Bits and Bobs from around the industry:
The Trade Desk (TTD) and ID5 have announced a data partnership aimed at addressing the challenges arising from the phasing out of third-party cookies and device IDs. The integration involves two key areas. Firstly, ID5 is integrating its ID graph, which contains data from European publishers, into TTD’s Identity Alliance. This integration increases addressability for European campaigns and enhances targeting capabilities. ID5’s identifier can now be applied to any campaign running through TTD’s demand-side platform. Secondly, the partnership allows European publishers partnered with ID5 to easily apply the EUID (a version of TTD’s UID2 identifier) for targeting consented, logged-in traffic in compliance with Europe’s GDPR privacy law. The combined ID graph also facilitates measurement and attribution without relying on third-party cookies, enabling more effective retargeting and frequency capping. The partnership may lead to broader adoption of cookieless targeting, measurement, and attribution.
The Association of National Advertisers (ANA) has released the first part of its programmatic transparency report, revealing that brands could save $20 billion annually by avoiding low-quality inventory in the programmatic media supply chain. The report highlights that advertisers unknowingly spend $13 billion each year on made-for-advertising (MFA) websites, which represent 21% of impressions and 15% of ad spend. The study, conducted in partnership with TAG, PwC US, and Kroll, covered $123 million in ad spend and 35.5 billion impressions. The report attributes waste in the supply chain to issues such as ad fraud, intermediaries taking excessive cuts, opaque algorithms, and lack of data transparency. The ANA suggests that advertisers can achieve better transparency by signing direct supply contracts with data rights, seeking log-level data from partners, reducing the number of sites their ads run on, and prioritizing value over cost. However, the ANA acknowledges that obtaining log-level data remains a challenge, as some exchanges refuse to share it, claiming it is proprietary information. Despite the obstacles, the ANA encourages advertisers to demand access to log-level data and make efforts to improve efficiency in programmatic spending.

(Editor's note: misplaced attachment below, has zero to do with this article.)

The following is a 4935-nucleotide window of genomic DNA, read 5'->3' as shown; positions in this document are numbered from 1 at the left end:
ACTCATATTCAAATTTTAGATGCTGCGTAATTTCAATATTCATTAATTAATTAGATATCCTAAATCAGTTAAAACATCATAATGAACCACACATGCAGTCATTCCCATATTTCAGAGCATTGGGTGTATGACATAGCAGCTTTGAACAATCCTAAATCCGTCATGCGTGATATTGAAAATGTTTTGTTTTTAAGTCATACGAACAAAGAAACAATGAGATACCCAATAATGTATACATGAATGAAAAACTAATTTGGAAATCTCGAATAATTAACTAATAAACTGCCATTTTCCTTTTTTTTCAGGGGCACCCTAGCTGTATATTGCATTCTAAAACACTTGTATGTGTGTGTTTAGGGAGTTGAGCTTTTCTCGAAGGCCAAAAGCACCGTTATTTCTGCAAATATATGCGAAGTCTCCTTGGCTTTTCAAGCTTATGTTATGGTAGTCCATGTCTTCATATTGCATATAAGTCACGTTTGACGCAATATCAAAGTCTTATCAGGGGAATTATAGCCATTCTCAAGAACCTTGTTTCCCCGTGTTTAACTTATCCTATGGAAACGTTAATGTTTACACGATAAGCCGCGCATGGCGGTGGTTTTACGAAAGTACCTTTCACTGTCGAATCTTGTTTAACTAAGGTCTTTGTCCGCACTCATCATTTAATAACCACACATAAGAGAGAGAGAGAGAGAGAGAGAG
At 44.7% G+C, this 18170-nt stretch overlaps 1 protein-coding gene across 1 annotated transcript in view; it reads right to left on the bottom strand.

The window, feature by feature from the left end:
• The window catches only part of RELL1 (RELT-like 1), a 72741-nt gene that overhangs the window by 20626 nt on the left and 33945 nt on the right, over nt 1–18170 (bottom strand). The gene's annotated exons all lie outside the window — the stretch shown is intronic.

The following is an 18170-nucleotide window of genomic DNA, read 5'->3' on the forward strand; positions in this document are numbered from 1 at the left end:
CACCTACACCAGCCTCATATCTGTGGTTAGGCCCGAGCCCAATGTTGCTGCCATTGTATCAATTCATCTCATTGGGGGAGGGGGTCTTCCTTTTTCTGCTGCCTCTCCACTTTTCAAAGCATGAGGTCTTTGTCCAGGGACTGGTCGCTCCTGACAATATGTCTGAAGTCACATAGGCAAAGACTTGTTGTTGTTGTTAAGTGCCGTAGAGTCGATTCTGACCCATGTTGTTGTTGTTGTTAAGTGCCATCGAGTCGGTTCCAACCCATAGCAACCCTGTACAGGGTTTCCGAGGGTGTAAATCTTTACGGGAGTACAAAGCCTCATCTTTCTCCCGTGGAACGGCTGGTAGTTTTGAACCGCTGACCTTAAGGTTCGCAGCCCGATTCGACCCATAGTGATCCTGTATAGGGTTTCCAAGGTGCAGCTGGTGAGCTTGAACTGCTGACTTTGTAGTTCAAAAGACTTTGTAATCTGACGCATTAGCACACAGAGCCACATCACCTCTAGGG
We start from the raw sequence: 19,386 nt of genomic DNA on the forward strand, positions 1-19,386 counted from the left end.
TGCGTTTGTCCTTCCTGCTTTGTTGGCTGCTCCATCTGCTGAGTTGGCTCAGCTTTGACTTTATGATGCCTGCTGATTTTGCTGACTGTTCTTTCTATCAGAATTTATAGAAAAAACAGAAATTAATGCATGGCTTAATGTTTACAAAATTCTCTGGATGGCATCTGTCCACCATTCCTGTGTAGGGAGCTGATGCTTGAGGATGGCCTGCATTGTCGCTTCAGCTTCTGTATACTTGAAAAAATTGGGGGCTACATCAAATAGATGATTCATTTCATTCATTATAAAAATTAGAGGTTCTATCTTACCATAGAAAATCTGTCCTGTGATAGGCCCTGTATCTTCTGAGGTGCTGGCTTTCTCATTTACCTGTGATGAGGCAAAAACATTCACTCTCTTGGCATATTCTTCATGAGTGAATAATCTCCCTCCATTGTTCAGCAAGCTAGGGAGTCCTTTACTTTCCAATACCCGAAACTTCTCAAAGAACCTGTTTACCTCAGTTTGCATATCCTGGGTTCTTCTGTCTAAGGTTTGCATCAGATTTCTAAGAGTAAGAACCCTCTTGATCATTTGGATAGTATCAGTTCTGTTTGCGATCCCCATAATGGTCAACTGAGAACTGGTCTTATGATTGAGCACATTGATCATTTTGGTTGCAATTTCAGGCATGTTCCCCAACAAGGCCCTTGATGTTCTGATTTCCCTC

Gannett, the largest news publisher in the United States, has filed a lawsuit against Google, accusing the tech giant of monopolizing advertising technology markets and engaging in deceptive commercial practices. Gannett argues that Google’s practices have resulted in a decline in advertising revenue for news publishers, particularly local news outlets, at a time when digital advertising has grown into a $200 billion industry. Google controls a significant portion of the market for ad servers and ad exchanges, giving it an unfair advantage in online advertising transactions. The lawsuit claims that Google’s actions harm news organizations and their readers, leading to job losses and newspaper closures. Gannett’s lawsuit is part of a broader trend of legal action against Google for antitrust violations in the ad-tech industry, with government enforcers in the US and the European Union also pursuing similar cases.
The Trade Desk, a global advertising technology leader, has announced a partnership with Walmart Connect to test the integration of Unified ID 2.0 (UID2) in the Walmart Demand-Side Platform (DSP). UID2, pioneered by The Trade Desk, is an industry-backed identity solution that aims to improve consumer privacy controls while maintaining the value exchange of the open internet. The integration will allow clients to continue targeting Walmart’s audiences using UID2 after the phase-out of third-party cookies. The Walmart DSP, launched in 2021, enables advertisers to reach Walmart’s first-party audiences across various channels and provides insights into the performance and effectiveness of their media buys. The partnership focuses on privacy-safe identity solutions and the expansion of advertisers’ reach across the open internet without relying on third-party cookies.
The article discusses Yahoo’s new programmatic offering called “Spo-Backstage” that provides marketers with direct access to publishers without the need for a supply-side platform (SSP). Spo-Backstage aims to simplify the ad buying process by allowing marketers to directly connect with publishers and negotiate deals, bypassing the traditional SSP middleman. This new approach enables marketers to have more control over their advertising campaigns and potentially improve transparency and efficiency. The article highlights the potential benefits of Spo-Backstage, such as increased flexibility and cost savings, while also noting the challenges it may face in gaining traction and widespread adoption in the industry.